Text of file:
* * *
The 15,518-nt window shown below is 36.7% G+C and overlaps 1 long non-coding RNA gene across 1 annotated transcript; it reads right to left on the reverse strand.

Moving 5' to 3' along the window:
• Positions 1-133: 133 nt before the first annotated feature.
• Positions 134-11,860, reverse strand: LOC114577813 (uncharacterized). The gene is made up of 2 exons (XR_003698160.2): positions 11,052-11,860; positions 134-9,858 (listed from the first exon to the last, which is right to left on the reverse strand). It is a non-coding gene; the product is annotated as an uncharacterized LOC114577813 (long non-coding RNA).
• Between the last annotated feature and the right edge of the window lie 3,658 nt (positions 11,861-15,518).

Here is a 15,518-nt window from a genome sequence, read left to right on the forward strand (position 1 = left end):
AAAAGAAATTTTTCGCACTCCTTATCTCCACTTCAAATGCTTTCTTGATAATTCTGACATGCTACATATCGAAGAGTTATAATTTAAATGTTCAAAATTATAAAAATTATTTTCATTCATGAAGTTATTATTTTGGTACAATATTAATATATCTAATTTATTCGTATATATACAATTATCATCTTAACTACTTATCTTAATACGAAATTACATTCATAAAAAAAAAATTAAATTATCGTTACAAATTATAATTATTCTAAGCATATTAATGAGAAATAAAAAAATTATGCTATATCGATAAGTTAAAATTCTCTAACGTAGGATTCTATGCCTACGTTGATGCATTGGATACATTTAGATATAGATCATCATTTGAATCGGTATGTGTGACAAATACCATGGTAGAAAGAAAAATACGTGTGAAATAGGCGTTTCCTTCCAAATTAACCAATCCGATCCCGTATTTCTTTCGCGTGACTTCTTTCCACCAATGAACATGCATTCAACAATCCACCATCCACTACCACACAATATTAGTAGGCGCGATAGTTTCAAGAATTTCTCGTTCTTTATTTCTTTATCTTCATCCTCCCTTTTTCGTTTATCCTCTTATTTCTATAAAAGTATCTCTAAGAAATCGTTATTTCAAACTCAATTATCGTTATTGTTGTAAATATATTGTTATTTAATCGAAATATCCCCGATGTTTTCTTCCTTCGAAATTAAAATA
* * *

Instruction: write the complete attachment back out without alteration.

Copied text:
The 15,518-nt window shown below is 36.7% G+C and overlaps 1 long non-coding RNA gene across 1 annotated transcript; it reads right to left on the reverse strand.

Moving 5' to 3' along the window:
• Positions 1-133: 133 nt before the first annotated feature.
• Positions 134-11,860, reverse strand: LOC114577813 (uncharacterized). The gene is made up of 2 exons (XR_003698160.2): positions 11,052-11,860; positions 134-9,858 (listed from the first exon to the last, which is right to left on the reverse strand). It is a non-coding gene; the product is annotated as an uncharacterized LOC114577813 (long non-coding RNA).
• Between the last annotated feature and the right edge of the window lie 3,658 nt (positions 11,861-15,518).

Here is a 15,518-nt window from a genome sequence, read left to right on the forward strand (position 1 = left end):
AAAAGAAATTTTTCGCACTCCTTATCTCCACTTCAAATGCTTTCTTGATAATTCTGACATGCTACATATCGAAGAGTTATAATTTAAATGTTCAAAATTATAAAAATTATTTTCATTCATGAAGTTATTATTTTGGTACAATATTAATATATCTAATTTATTCGTATATATACAATTATCATCTTAACTACTTATCTTAATACGAAATTACATTCATAAAAAAAAAATTAAATTATCGTTACAAATTATAATTATTCTAAGCATATTAATGAGAAATAAAAAAATTATGCTATATCGATAAGTTAAAATTCTCTAACGTAGGATTCTATGCCTACGTTGATGCATTGGATACATTTAGATATAGATCATCATTTGAATCGGTATGTGTGACAAATACCATGGTAGAAAGAAAAATACGTGTGAAATAGGCGTTTCCTTCCAAATTAACCAATCCGATCCCGTATTTCTTTCGCGTGACTTCTTTCCACCAATGAACATGCATTCAACAATCCACCATCCACTACCACACAATATTAGTAGGCGCGATAGTTTCAAGAATTTCTCGTTCTTTATTTCTTTATCTTCATCCTCCCTTTTTCGTTTATCCTCTTATTTCTATAAAAGTATCTCTAAGAAATCGTTATTTCAAACTCAATTATCGTTATTGTTGTAAATATATTGTTATTTAATCGAAATATCCCCGATGTTTTCTTCCTTCGAAATTAAAATA